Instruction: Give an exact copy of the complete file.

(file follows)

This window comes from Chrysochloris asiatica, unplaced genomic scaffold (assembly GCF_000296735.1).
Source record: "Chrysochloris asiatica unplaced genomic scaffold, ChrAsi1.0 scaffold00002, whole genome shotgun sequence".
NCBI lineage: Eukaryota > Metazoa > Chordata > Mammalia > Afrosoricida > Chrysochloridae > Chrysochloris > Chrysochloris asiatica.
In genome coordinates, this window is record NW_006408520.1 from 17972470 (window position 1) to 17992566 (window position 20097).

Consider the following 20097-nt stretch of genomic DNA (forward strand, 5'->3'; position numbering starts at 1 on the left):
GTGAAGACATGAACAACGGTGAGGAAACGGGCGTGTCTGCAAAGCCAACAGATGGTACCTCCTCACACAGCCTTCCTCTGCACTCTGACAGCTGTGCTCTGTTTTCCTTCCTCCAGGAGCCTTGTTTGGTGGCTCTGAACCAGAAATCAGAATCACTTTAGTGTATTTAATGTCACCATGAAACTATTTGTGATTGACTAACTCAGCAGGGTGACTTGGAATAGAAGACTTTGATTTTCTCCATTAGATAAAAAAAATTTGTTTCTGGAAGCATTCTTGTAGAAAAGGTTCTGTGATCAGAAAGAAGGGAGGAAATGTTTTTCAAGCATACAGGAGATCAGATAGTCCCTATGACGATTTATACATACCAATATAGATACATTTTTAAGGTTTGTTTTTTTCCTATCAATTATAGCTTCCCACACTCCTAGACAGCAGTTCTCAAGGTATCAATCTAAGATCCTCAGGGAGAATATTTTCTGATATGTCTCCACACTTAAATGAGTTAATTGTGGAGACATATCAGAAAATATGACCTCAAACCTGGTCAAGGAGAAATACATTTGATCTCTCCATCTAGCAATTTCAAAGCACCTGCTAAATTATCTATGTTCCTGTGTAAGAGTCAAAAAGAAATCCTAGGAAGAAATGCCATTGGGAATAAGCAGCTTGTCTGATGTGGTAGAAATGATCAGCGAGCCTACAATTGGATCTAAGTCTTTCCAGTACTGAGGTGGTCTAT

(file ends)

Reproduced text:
This window comes from Chrysochloris asiatica, unplaced genomic scaffold (assembly GCF_000296735.1).
Source record: "Chrysochloris asiatica unplaced genomic scaffold, ChrAsi1.0 scaffold00002, whole genome shotgun sequence".
NCBI lineage: Eukaryota > Metazoa > Chordata > Mammalia > Afrosoricida > Chrysochloridae > Chrysochloris > Chrysochloris asiatica.
In genome coordinates, this window is record NW_006408520.1 from 17972470 (window position 1) to 17992566 (window position 20097).

Consider the following 20097-nt stretch of genomic DNA (forward strand, 5'->3'; position numbering starts at 1 on the left):
GTGAAGACATGAACAACGGTGAGGAAACGGGCGTGTCTGCAAAGCCAACAGATGGTACCTCCTCACACAGCCTTCCTCTGCACTCTGACAGCTGTGCTCTGTTTTCCTTCCTCCAGGAGCCTTGTTTGGTGGCTCTGAACCAGAAATCAGAATCACTTTAGTGTATTTAATGTCACCATGAAACTATTTGTGATTGACTAACTCAGCAGGGTGACTTGGAATAGAAGACTTTGATTTTCTCCATTAGATAAAAAAAATTTGTTTCTGGAAGCATTCTTGTAGAAAAGGTTCTGTGATCAGAAAGAAGGGAGGAAATGTTTTTCAAGCATACAGGAGATCAGATAGTCCCTATGACGATTTATACATACCAATATAGATACATTTTTAAGGTTTGTTTTTTTCCTATCAATTATAGCTTCCCACACTCCTAGACAGCAGTTCTCAAGGTATCAATCTAAGATCCTCAGGGAGAATATTTTCTGATATGTCTCCACACTTAAATGAGTTAATTGTGGAGACATATCAGAAAATATGACCTCAAACCTGGTCAAGGAGAAATACATTTGATCTCTCCATCTAGCAATTTCAAAGCACCTGCTAAATTATCTATGTTCCTGTGTAAGAGTCAAAAAGAAATCCTAGGAAGAAATGCCATTGGGAATAAGCAGCTTGTCTGATGTGGTAGAAATGATCAGCGAGCCTACAATTGGATCTAAGTCTTTCCAGTACTGAGGTGGTCTAT